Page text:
What is a database?
A database is a searchable collection of citations and/or full text materials that originally appeared in journals, magazines, or newspapers. Databases are one of the tools researchers use to find information. Here are some examples:
- The PsycInfo database contains journal articles, book chapters, book reviews and editorials that are published in behavioral and social science literature.
- Experts at the American Psychological Association (APA) determine what is searchable in the database. The database is a discrete collection, so it will different information than a Google search.
- The APA experts help users find information in the database by organizing the information and by assigning keywords to each citation (indexing). For example, a qualitative study about media portrayal of Olympic athletes with children may be assigned indexing terms like: mass media, sports, sport psychology, athletes, and mothers. These words help users find the article and others on the same subject.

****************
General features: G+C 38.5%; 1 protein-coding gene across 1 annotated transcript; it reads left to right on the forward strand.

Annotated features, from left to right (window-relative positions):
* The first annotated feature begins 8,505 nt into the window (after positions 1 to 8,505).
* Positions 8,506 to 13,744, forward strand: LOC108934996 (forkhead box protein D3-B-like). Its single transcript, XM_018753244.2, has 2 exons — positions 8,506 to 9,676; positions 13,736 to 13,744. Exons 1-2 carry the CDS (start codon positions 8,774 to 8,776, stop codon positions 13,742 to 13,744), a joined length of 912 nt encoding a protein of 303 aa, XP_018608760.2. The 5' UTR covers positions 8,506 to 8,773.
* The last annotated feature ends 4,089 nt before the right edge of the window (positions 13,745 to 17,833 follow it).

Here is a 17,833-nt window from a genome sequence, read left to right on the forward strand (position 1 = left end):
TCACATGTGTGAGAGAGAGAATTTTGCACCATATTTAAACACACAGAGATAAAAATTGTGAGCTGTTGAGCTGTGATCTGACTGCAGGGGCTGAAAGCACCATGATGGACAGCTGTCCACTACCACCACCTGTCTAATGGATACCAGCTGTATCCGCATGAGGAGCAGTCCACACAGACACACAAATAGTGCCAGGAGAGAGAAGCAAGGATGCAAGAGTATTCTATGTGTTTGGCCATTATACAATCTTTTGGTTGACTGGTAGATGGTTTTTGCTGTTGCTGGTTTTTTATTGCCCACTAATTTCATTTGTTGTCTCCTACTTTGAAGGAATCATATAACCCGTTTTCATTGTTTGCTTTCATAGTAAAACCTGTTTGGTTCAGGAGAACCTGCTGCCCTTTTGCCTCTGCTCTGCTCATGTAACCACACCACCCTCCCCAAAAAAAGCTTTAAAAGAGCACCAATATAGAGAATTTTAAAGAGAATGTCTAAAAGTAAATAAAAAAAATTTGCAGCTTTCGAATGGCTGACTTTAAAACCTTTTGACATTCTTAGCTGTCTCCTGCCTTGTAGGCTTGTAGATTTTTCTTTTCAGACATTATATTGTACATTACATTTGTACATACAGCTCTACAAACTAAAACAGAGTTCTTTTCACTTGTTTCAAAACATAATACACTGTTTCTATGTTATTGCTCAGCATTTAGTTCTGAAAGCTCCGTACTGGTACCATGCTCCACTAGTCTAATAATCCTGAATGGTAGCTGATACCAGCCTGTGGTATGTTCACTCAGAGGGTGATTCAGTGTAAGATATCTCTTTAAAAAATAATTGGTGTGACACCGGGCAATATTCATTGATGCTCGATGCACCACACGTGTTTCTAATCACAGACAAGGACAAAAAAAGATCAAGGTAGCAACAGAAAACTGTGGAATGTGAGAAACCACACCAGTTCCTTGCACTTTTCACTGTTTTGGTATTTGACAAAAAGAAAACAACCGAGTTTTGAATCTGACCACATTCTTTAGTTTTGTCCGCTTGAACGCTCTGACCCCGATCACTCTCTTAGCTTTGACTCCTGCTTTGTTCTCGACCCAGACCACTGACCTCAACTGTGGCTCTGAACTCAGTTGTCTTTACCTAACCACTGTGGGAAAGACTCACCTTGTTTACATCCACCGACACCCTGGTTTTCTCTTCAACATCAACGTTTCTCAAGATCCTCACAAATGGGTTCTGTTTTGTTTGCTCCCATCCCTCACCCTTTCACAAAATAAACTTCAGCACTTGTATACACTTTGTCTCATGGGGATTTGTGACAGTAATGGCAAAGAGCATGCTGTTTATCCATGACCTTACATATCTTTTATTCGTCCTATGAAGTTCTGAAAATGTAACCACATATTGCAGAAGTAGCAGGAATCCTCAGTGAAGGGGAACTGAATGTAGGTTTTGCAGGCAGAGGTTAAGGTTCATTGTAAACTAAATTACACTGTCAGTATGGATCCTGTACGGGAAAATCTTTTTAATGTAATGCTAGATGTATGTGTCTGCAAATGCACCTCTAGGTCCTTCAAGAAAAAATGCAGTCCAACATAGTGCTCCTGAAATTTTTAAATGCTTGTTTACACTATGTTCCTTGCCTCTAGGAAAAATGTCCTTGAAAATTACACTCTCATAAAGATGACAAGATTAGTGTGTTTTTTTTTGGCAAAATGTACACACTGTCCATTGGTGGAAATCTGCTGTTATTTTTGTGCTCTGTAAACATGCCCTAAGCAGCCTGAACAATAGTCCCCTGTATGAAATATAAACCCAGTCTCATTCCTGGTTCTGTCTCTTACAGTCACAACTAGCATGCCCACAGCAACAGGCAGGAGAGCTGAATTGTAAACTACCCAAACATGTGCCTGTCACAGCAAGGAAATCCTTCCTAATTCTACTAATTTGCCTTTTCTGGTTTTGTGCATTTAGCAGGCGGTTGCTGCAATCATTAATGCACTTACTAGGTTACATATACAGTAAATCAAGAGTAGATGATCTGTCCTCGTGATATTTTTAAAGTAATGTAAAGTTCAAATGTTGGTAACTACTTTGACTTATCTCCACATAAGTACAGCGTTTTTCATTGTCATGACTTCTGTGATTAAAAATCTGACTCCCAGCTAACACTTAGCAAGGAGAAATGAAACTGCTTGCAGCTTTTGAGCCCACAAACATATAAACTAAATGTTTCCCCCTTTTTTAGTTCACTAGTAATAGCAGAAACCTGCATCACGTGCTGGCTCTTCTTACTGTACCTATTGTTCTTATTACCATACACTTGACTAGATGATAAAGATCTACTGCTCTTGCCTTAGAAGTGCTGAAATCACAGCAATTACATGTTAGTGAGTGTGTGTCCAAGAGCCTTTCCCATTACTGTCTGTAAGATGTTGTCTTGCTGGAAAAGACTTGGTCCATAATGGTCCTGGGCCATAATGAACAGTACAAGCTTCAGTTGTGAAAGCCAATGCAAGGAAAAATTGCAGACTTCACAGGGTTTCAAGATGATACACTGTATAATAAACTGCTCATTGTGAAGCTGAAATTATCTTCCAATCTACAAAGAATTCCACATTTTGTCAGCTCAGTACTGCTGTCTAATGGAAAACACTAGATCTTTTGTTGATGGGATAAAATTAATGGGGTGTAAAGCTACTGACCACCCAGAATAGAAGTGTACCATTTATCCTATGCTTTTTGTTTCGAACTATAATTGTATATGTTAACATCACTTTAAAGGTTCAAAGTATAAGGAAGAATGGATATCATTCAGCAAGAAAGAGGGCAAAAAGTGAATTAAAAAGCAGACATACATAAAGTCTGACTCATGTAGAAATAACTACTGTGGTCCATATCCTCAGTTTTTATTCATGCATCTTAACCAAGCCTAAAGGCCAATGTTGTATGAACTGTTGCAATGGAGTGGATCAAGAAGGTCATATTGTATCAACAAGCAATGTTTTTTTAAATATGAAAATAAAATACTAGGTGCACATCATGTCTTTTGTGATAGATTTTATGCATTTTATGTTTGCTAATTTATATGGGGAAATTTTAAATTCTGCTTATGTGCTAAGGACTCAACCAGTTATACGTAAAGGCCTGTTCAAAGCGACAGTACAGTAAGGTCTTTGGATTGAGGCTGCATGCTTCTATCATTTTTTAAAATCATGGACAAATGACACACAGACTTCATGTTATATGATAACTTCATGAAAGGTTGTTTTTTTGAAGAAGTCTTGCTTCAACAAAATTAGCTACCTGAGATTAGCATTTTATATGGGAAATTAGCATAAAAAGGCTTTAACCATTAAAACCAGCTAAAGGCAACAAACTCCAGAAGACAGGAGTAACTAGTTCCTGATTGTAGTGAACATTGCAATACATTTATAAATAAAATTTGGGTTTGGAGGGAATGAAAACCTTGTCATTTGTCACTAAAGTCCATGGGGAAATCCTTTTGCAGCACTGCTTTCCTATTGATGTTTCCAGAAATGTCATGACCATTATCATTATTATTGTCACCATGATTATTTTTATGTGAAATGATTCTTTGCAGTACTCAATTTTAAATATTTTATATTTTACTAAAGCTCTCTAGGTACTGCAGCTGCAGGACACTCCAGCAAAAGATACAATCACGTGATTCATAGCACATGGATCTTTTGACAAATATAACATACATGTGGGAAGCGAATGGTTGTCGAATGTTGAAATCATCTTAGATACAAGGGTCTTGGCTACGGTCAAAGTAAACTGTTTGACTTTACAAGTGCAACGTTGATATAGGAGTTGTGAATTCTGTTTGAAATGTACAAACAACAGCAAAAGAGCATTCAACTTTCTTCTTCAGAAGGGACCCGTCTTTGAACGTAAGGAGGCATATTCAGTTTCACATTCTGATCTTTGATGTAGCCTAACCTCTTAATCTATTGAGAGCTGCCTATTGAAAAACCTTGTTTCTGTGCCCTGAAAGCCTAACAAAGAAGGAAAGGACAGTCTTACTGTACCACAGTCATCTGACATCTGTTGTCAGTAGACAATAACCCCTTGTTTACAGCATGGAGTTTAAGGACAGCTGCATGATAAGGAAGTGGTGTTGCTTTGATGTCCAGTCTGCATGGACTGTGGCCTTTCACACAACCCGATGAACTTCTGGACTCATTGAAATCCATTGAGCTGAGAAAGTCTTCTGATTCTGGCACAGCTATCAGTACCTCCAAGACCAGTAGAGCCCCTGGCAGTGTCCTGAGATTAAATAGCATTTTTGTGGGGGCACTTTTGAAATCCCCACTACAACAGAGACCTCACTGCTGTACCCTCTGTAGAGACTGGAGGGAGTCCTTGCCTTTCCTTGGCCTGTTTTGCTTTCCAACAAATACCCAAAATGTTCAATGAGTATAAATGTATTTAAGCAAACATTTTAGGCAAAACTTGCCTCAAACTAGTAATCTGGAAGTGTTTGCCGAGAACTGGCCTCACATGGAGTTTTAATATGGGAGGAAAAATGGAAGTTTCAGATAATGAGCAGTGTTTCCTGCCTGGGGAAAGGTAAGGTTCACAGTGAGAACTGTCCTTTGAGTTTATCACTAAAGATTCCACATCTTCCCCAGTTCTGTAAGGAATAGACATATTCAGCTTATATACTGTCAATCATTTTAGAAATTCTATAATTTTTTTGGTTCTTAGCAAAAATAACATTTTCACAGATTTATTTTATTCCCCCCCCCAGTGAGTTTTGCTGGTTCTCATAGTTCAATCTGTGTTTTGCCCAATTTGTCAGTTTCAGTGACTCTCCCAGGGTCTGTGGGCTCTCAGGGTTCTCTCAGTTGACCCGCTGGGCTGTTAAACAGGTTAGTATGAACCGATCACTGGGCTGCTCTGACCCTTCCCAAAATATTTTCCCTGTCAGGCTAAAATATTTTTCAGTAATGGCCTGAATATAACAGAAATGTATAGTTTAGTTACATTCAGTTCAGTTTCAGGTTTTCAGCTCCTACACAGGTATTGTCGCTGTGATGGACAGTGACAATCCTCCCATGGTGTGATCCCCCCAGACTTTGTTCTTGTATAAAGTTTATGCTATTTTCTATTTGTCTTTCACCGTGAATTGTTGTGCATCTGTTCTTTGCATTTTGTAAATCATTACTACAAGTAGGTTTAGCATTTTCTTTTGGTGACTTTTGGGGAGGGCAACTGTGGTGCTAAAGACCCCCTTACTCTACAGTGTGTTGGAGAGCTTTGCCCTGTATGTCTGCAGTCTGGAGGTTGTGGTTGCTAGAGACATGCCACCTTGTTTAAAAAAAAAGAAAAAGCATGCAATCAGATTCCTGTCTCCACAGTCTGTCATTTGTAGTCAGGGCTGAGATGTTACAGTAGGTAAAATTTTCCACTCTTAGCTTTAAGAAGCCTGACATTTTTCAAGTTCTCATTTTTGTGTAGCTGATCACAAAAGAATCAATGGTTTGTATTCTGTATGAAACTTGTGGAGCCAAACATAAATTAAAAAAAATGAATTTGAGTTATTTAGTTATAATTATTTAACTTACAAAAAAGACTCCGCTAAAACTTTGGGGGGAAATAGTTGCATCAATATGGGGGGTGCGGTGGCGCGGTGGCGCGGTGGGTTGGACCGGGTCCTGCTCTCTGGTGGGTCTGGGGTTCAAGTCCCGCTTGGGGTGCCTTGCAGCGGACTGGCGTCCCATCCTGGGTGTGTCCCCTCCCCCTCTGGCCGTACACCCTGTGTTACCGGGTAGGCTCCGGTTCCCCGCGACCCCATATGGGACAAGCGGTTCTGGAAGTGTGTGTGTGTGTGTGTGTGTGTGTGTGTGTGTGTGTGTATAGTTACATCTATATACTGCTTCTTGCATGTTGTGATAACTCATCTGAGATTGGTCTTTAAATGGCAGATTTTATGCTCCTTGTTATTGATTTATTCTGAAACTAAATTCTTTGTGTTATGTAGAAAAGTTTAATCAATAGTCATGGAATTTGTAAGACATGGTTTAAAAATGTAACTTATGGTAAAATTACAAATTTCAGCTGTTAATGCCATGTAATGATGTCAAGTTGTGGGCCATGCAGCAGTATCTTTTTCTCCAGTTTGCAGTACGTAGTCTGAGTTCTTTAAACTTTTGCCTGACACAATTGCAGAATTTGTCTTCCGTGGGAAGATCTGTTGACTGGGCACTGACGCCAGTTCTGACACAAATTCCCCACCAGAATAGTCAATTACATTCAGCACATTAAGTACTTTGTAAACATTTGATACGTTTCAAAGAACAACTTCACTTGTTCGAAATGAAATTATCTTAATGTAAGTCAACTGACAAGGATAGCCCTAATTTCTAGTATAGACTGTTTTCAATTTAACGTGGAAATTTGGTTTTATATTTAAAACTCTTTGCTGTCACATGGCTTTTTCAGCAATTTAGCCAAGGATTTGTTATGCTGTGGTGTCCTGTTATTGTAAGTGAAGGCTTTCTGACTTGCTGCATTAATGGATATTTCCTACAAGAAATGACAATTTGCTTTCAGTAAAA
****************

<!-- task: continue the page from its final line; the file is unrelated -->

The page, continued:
How is a database different from the Hewes Library catalog or the I-Share catalog?
A catalog indexes books, DVDs, AV materials, music scores, and more so you can locate a record and then locate the item. Catalogs do not have full text articles.
Why do some of the library databases look different from eachother?
Database interfaces (the front-end software) DO look differently depending on the company that produces it.
How do I get help with databases?
Most databases have "help" buttons that will provide search assistance. When in doubt, #JustAsk a librarian for assistance!